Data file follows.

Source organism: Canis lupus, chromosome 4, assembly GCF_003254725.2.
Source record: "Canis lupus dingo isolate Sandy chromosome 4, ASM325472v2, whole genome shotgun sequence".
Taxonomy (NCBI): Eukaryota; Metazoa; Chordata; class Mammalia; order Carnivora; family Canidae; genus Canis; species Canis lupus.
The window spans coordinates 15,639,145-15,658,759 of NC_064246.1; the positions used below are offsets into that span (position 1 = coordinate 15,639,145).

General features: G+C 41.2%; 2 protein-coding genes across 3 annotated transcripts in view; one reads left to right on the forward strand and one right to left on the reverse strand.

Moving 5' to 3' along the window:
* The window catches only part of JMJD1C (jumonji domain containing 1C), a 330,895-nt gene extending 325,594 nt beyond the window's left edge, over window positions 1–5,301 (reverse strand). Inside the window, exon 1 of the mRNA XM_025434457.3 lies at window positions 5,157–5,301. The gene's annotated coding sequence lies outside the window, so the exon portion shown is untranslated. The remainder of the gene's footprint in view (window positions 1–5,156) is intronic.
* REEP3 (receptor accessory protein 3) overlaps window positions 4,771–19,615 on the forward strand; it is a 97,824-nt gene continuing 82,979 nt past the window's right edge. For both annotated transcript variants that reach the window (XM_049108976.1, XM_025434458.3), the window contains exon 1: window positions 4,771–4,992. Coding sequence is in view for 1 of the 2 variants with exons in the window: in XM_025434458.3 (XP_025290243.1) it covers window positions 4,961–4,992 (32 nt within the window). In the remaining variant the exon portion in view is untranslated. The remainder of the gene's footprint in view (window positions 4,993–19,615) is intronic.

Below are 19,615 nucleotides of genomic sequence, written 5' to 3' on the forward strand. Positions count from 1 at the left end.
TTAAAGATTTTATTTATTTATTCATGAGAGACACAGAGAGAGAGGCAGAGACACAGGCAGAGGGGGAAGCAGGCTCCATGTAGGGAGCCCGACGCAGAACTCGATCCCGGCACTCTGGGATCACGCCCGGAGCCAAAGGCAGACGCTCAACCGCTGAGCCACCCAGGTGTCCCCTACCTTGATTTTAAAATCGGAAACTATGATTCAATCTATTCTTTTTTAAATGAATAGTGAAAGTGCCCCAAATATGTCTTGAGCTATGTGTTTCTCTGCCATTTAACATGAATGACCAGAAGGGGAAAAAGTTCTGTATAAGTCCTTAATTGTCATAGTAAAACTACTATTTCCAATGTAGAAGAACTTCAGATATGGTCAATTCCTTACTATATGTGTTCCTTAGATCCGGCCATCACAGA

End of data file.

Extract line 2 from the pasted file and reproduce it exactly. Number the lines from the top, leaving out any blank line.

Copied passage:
Source record: "Canis lupus dingo isolate Sandy chromosome 4, ASM325472v2, whole genome shotgun sequence".